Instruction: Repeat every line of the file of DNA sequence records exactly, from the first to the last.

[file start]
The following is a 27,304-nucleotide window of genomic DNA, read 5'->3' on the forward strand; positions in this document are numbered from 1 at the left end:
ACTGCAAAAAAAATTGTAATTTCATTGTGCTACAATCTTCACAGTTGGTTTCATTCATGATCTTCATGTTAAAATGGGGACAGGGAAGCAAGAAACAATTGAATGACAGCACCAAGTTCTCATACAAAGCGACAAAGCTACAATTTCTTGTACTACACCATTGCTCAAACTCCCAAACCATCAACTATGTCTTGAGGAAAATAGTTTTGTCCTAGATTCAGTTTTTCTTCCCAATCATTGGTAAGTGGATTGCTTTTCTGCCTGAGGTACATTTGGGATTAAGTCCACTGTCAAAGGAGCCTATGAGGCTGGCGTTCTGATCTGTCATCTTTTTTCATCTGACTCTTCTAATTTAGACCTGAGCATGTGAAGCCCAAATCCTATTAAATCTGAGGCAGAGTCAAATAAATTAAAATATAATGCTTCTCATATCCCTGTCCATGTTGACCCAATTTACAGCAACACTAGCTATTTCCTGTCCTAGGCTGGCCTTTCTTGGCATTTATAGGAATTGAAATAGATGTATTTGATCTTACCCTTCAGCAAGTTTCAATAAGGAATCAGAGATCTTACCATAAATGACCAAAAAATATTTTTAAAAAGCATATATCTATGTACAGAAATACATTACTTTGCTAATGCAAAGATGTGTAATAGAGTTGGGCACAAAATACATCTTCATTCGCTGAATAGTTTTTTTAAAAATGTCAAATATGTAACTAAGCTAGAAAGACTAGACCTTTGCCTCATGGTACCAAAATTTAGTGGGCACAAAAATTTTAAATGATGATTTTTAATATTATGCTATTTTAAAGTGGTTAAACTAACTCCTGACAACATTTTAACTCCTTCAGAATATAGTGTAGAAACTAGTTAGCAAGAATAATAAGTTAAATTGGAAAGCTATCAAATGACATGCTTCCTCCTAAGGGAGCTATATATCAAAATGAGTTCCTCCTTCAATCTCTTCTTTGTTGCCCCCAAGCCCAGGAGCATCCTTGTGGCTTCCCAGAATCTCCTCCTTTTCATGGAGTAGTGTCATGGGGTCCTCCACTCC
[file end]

The following is a 27,304-nucleotide window of genomic DNA, read 5'->3' on the forward strand; positions in this document are numbered from 1 at the left end:
ACTGCAAAAAAAATTGTAATTTCATTGTGCTACAATCTTCACAGTTGGTTTCATTCATGATCTTCATGTTAAAATGGGGACAGGGAAGCAAGAAACAATTGAATGACAGCACCAAGTTCTCATACAAAGCGACAAAGCTACAATTTCTTGTACTACACCATTGCTCAAACTCCCAAACCATCAACTATGTCTTGAGGAAAATAGTTTTGTCCTAGATTCAGTTTTTCTTCCCAATCATTGGTAAGTGGATTGCTTTTCTGCCTGAGGTACATTTGGGATTAAGTCCACTGTCAAAGGAGCCTATGAGGCTGGCGTTCTGATCTGTCATCTTTTTTCATCTGACTCTTCTAATTTAGACCTGAGCATGTGAAGCCCAAATCCTATTAAATCTGAGGCAGAGTCAAATAAATTAAAATATAATGCTTCTCATATCCCTGTCCATGTTGACCCAATTTACAGCAACACTAGCTATTTCCTGTCCTAGGCTGGCCTTTCTTGGCATTTATAGGAATTGAAATAGATGTATTTGATCTTACCCTTCAGCAAGTTTCAATAAGGAATCAGAGATCTTACCATAAATGACCAAAAAATATTTTTAAAAAGCATATATCTATGTACAGAAATACATTACTTTGCTAATGCAAAGATGTGTAATAGAGTTGGGCACAAAATACATCTTCATTCGCTGAATAGTTTTTTTAAAAATGTCAAATATGTAACTAAGCTAGAAAGACTAGACCTTTGCCTCATGGTACCAAAATTTAGTGGGCACAAAAATTTTAAATGATGATTTTTAATATTATGCTATTTTAAAGTGGTTAAACTAACTCCTGACAACATTTTAACTCCTTCAGAATATAGTGTAGAAACTAGTTAGCAAGAATAATAAGTTAAATTGGAAAGCTATCAAATGACATGCTTCCTCCTAAGGGAGCTATATATCAAAATGAGTTCCTCCTTCAATCTCTTCTTTGTTGCCCCCAAGCCCAGGAGCATCCTTGTGGCTTCCCAGAATCTCCTCCTTTTCATGGAGTAGTGTCATGGGGTCCTCCACTCC